When I run through my security checklist after building a host, one of the first things I change is the login fail delay. This option allows you to force a user to wait a given number of microseconds after a login failure before being able to try another password. For applications that perform brute force attacks this can be extremely handy, since the application performing the brute force attacks will stall in between unsuccessful passwords, hopefully allowing you to catch them in the act through log event notifications (this of course assumes the password attack occurs serially).
To configure a login delay on a CentOS or RHEL server, you can do one of two things. You can add the FAIL_DELAY variable to /etc/login.defs:
$ grep FAIL_DELAY /etc/login.defs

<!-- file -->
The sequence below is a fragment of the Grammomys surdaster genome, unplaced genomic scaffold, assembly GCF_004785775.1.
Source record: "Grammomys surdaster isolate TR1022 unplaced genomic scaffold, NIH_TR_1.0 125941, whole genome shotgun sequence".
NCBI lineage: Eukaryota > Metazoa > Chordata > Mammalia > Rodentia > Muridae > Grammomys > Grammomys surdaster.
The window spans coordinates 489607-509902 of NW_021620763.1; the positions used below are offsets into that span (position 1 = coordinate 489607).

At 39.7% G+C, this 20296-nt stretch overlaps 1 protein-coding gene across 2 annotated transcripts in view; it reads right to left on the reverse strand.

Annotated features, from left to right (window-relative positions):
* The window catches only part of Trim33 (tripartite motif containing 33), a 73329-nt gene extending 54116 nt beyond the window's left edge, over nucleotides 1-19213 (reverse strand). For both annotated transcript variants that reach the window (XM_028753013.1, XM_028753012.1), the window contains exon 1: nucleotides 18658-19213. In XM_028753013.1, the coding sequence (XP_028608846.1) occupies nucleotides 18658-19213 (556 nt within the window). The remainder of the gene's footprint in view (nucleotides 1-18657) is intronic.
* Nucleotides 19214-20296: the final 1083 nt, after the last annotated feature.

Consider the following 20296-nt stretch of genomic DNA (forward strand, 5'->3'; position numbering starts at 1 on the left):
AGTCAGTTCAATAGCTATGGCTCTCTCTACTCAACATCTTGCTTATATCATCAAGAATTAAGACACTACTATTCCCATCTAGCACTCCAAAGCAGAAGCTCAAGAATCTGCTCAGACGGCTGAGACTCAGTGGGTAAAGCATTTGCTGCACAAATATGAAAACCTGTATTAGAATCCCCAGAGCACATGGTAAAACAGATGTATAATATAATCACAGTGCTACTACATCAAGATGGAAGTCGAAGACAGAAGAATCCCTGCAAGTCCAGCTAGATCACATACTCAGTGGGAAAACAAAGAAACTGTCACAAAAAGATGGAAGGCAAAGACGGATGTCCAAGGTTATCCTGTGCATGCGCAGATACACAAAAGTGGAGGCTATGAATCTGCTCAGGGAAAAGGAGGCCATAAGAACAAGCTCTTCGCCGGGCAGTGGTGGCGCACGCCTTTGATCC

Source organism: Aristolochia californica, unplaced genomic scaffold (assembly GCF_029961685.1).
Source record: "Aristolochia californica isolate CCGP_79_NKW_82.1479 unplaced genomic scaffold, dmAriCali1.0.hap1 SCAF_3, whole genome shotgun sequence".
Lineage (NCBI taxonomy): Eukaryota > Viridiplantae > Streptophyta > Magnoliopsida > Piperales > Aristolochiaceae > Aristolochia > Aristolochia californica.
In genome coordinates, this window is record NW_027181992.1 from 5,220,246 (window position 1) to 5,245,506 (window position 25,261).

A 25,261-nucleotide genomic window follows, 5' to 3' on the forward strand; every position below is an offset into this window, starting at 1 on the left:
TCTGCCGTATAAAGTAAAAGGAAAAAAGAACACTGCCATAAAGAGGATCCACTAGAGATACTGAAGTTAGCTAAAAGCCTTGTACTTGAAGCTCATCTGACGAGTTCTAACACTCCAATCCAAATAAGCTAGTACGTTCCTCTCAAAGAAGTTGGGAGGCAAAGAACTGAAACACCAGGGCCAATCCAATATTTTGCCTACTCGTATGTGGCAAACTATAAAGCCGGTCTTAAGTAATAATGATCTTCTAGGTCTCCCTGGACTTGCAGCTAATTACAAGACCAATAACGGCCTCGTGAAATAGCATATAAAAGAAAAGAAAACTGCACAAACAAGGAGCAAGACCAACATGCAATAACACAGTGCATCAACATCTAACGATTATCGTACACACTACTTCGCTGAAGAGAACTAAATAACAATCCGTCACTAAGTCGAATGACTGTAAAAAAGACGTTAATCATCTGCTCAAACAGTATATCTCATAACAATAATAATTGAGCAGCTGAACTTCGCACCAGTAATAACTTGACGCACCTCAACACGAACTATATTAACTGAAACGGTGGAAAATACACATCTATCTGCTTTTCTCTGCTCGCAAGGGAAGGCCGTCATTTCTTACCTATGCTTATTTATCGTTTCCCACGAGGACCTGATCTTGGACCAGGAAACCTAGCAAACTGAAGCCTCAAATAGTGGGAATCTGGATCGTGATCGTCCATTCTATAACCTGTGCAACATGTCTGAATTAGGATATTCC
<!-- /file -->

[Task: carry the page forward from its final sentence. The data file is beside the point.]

or you can add mod_faildelay.so to /etc/pam.d/system-auth configuration file:
auth optional pam_faildelay.so delay=10000000 <---- add this
auth required pam_env.so
auth sufficient pam_unix.so nullok try_first_pass
auth requisite pam_succeed_if.so uid >= 500 quiet
auth required pam_deny.so
Once one of these two items is in place, you will now be required to wait for FAIL_DELAY microseconds prior to being able to enter another password. This is a handy option, and one that should be implemented on every Linux server!